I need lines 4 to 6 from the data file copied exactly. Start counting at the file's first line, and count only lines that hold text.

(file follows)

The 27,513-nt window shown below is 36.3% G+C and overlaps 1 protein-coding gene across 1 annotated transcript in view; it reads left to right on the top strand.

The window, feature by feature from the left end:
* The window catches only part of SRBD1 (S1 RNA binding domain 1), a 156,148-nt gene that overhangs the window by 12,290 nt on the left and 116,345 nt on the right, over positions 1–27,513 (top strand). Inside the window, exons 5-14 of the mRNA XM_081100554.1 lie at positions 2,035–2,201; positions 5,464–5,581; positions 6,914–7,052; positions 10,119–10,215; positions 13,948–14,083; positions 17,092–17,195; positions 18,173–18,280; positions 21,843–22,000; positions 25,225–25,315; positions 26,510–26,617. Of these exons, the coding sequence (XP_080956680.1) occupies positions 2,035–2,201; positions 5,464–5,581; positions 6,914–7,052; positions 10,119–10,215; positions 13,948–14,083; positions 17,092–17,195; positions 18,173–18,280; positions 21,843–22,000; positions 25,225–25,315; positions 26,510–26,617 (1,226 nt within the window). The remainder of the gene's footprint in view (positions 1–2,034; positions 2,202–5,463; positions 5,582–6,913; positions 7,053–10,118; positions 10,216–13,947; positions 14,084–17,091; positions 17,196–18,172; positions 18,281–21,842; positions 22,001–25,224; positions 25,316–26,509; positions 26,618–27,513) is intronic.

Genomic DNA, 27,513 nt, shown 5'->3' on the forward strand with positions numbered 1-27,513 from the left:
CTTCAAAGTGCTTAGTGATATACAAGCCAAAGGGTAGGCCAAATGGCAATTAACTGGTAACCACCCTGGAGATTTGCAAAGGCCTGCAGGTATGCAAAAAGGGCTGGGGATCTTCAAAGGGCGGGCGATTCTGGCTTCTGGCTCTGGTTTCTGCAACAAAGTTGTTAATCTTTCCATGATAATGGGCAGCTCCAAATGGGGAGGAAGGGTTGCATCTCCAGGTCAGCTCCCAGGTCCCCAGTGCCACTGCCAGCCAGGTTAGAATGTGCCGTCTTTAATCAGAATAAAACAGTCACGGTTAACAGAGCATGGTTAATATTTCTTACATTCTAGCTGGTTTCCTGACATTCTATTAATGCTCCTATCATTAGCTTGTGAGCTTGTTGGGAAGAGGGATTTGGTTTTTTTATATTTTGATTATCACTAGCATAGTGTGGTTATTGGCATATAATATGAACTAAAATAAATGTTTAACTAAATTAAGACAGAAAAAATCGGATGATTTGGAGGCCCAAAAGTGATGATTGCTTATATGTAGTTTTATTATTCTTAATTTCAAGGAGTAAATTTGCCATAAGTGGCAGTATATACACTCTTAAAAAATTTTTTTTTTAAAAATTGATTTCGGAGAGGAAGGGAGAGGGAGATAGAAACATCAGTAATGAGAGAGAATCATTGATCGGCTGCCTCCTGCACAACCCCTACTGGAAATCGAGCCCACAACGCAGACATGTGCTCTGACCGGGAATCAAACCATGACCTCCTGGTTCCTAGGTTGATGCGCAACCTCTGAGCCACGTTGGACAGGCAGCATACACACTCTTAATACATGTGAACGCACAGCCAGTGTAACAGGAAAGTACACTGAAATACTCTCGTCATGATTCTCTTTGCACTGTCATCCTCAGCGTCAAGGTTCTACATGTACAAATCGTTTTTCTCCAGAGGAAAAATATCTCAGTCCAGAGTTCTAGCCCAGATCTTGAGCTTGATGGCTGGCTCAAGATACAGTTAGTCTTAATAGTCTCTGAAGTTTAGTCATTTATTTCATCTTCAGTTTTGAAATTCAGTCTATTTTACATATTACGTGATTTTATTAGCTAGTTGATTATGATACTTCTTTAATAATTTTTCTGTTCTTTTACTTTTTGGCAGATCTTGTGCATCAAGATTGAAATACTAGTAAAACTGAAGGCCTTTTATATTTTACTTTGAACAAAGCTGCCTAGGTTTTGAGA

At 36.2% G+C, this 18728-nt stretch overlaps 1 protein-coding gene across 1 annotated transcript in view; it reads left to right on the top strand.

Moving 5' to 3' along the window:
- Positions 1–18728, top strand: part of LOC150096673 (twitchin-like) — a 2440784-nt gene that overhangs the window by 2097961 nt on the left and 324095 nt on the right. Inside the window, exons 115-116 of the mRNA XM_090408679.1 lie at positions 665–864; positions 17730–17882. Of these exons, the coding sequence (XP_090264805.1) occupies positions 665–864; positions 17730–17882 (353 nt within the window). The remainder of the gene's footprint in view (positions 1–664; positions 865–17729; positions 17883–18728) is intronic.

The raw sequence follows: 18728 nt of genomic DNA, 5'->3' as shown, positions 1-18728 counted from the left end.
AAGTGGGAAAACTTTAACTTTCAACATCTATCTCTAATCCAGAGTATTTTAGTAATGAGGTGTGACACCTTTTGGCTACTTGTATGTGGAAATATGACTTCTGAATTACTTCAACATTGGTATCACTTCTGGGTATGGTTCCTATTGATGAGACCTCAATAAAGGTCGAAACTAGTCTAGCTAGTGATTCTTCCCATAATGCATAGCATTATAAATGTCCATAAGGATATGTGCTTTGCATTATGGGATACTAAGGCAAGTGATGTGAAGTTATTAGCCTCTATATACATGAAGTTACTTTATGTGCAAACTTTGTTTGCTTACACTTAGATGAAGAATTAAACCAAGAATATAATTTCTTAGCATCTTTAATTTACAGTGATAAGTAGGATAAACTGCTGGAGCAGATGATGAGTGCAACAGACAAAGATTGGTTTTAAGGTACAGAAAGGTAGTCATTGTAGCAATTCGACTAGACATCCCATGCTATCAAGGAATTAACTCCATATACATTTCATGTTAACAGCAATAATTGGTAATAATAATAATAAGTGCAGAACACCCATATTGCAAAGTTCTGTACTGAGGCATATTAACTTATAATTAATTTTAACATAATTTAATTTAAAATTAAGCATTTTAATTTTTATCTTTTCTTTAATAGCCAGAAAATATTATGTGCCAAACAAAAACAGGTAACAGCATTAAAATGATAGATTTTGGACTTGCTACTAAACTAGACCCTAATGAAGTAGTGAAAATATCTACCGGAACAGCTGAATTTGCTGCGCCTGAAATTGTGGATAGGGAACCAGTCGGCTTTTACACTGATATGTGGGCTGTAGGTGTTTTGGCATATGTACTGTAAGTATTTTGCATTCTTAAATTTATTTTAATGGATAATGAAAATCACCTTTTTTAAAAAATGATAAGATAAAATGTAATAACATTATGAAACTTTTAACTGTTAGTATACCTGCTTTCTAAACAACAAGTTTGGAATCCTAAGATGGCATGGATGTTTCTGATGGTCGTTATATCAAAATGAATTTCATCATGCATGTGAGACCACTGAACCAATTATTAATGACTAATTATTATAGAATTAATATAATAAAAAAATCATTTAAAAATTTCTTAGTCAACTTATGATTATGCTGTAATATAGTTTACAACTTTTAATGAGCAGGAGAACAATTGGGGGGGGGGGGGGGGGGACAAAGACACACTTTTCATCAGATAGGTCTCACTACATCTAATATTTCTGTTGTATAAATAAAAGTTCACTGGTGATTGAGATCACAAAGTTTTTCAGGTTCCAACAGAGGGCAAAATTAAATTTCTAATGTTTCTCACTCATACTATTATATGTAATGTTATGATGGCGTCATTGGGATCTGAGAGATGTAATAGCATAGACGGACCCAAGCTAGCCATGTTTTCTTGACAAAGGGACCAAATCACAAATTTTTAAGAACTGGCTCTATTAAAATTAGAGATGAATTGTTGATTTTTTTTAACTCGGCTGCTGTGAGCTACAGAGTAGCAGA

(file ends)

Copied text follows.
Genomic DNA, 27,513 nt, shown 5'->3' on the forward strand with positions numbered 1-27,513 from the left:
CTTCAAAGTGCTTAGTGATATACAAGCCAAAGGGTAGGCCAAATGGCAATTAACTGGTAACCACCCTGGAGATTTGCAAAGGCCTGCAGGTATGCAAAAAGGGCTGGGGATCTTCAAAGGGCGGGCGATTCTGGCTTCTGGCTCTGGTTTCTGCAACAAAGTTGTTAATCTTTCCATGATAATGGGCAGCTCCAAATGGGGAGGAAGGGTTGCATCTCCAGGTCAGCTCCCAGGTCCCCAGTGCCACTGCCAGCCAGGTTAGAATGTGCCGTCTTTAATCAGAATAAAACAGTCACGGTTAACAGAGCATGGTTAATATTTCTTACATTCTAGCTGGTTTCCTGACATTCTATTAATGCTCCTATCATTAGCTTGTGAGCTTGTTGGGAAGAGGGATTTGGTTTTTTTATATTTTGATTATCACTAGCATAGTGTGGTTATTGGCATATAATATGAACTAAAATAAATGTTTAACTAAATTAAGACAGAAAAAATCGGATGATTTGGAGGCCCAAAAGTGATGATTGCTTATATGTAGTTTTATTATTCTTAATTTCAAGGAGTAAATTTGCCATAAGTGGCAGTATATACACTCTTAAAAAATTTTTTTTTTAAAAATTGATTTCGGAGAGGAAGGGAGAGGGAGATAGAAACATCAGTAATGAGAGAGAATCATTGATCGGCTGCCTCCTGCACAACCCCTACTGGAAATCGAGCCCACAACGCAGACATGTGCTCTGACCGGGAATCAAACCATGACCTCCTGGTTCCTAGGTTGATGCGCAACCTCTGAGCCACGTTGGACAGGCAGCATACACACTCTTAATACATGTGAACGCACAGCCAGTGTAACAGGAAAGTACACTGAAATACTCTCGTCATGATTCTCTTTGCACTGTCATCCTCAGCGTCAAGGTTCTACATGTACAAATCGTTTTTCTCCAGAGGAAAAATATCTCAGTCCAGAGTTCTAGCCCAGATCTTGAGCTTGATGGCTGGCTCAAGATACAGTTAGTCTTAATAGTCTCTGAAGTTTAGTCATTTATTTCATCTTCAGTTTTGAAATTCAGTCTATTTTACATATTACGTGATTTTATTAGCTAGTTGATTATGATACTTCTTTAATAATTTTTCTGTTCTTTTACTTTTTGGCAGATCTTGTGCATCAAGATTGAAATACTAGTAAAACTGAAGGCCTTTTATATTTTACTTTGAACAAAGCTGCCTAGGTTTTGAGA

At 36.2% G+C, this 18728-nt stretch overlaps 1 protein-coding gene across 1 annotated transcript in view; it reads left to right on the top strand.